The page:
Wilcoxon signed-rank tests showed that all three outcomes had significant decreases from the initial visit to follow-up (day incontinence episodes P<0.001, episodes of nocturia P<0.001 and number of pads P=0.014).
Daytime incontinence episodes in the APEX M™ group
Patients in the APEX M™ group had a median of 7 (IQR: 5-10) incontinence episodes per day at the initial visit and 5 (IQR: 3-7) at follow-up. There was a median decrease of 2 (IQR: 0-4.5) episodes per day from the initial to follow-up visits (Table 2).
Nocturia episodes in the APEX M™ group
Most patients in the APEX M™ group had one N=12 (31.6%) or two N=11 (28.9%) episodes at initial visit and zero N=16 (39.0%) or one N=18 (43.9%) episode at the last follow up. Overall, the majority had one episode decrease N=18 (47.4%) (Table 3).
Female incontinence pads in the APEX M™ group
Majority of APEX M™ patients (75%) did not have a change (increase or decrease) in the number of pads used per day. However, 12.5% of patients had a 1 pad decrease, 7.5% had a 2 pad decrease and 2.5% had a 6-pad decrease (Table 4).
Prescription medication utilization (1 year)
8.5% more in non-APEX M™ group used medication at baseline compared to the APEX M™ group, with 2.3% more at 1 year. 6.2% more patients in non-APEX M™ group saw a change in medication compared to APEX M™ (Table 5).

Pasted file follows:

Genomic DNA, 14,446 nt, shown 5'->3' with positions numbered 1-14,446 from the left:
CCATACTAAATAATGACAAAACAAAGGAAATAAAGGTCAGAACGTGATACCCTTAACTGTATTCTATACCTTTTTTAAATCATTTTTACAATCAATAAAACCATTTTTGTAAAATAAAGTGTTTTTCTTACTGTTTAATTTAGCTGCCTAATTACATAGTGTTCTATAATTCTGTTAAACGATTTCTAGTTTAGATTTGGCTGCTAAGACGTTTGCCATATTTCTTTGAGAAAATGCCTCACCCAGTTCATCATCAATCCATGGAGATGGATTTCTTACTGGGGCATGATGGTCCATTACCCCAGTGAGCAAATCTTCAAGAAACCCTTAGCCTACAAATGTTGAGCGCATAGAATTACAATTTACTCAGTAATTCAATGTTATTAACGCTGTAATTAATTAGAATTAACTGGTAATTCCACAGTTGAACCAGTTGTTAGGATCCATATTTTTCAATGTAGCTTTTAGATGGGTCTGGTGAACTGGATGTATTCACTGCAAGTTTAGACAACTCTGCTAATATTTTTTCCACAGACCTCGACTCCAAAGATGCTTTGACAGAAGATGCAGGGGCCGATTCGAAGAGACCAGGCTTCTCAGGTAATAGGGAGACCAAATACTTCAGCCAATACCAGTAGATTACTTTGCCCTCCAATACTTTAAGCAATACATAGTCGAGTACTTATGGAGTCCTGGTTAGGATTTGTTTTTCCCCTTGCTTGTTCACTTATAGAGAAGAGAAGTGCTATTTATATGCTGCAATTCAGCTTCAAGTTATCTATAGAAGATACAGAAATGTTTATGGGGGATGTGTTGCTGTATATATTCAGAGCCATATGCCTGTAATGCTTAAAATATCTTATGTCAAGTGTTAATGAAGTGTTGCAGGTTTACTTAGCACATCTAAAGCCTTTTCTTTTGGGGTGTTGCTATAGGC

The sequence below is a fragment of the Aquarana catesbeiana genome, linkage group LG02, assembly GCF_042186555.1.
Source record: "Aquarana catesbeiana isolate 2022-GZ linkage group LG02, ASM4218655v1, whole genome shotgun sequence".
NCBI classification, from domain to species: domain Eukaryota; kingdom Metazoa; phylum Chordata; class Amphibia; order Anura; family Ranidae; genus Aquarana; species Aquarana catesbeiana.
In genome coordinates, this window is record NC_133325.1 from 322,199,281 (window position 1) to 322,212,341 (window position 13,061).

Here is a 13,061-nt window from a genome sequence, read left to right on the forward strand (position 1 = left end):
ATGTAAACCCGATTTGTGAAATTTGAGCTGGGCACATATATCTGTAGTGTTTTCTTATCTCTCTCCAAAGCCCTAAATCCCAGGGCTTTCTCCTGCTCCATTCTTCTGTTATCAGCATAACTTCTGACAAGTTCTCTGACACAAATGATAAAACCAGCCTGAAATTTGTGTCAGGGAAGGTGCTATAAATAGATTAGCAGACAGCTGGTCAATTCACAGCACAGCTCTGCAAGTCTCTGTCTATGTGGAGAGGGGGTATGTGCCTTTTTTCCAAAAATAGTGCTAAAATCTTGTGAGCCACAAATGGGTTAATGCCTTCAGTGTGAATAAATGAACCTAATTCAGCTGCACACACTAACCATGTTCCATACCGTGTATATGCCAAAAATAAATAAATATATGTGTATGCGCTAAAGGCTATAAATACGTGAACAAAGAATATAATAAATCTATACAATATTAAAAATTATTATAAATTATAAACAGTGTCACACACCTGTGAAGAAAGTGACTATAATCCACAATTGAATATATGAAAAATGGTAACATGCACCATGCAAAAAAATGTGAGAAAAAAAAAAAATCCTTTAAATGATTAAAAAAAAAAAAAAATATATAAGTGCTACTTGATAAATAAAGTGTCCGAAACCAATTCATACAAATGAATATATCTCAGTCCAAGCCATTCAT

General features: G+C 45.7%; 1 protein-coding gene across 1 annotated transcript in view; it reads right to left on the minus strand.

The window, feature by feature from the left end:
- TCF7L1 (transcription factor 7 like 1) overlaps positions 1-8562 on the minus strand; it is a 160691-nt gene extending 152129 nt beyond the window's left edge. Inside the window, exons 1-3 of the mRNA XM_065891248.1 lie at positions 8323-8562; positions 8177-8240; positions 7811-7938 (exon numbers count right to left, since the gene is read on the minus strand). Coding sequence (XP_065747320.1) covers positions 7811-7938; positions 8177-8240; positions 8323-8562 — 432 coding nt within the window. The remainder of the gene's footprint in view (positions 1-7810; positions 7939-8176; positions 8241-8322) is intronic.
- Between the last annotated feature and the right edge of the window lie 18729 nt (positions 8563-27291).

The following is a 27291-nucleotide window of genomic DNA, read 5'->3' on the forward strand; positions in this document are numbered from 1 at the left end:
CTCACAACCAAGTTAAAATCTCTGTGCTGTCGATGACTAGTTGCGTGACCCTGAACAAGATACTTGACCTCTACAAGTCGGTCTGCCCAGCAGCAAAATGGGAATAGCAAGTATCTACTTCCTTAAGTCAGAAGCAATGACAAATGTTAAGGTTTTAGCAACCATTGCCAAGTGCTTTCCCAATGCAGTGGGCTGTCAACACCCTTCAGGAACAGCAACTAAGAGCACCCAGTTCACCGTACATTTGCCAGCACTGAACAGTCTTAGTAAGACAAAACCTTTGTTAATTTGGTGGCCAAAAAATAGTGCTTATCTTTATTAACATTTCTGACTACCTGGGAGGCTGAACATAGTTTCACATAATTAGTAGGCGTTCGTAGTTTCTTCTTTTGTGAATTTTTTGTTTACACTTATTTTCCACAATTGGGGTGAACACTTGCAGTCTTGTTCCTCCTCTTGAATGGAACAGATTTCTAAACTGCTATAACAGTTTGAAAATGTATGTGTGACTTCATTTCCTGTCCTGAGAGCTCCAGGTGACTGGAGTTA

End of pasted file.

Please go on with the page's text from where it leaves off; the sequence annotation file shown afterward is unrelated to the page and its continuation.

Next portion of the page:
The median cost of medications for the APEX M™ group was $2286.00 and $4114.80 for that of the non-APEX M™ group (Table 6).
Total cost utilization (1 year)
Surgical rates were similar in both groups with the most common procedure being the TVT sling. No patients in the APEX M™ group had PFPT versus 5 in the control group (Table 7).
Many females assume that urinary incontinence is a normal consequence of aging and a chronic burden that one must live with. They tend to cope with their symptoms by using female incontinence pads and other over-the-counter products. UI is a condition that most are not comfortable talking about, causing shame and depressive feelings which lead to lack of medical help.
What the affected population and majority of medical professionals don’t know is that there have been improvements in the management of female urinary incontinence that are attainable and non-invasive. Evidence-based treatment options including electrical muscle stimulation and biofeedback continue to be underutilized despite rising annual direct and indirect costs of incontinence in all ages.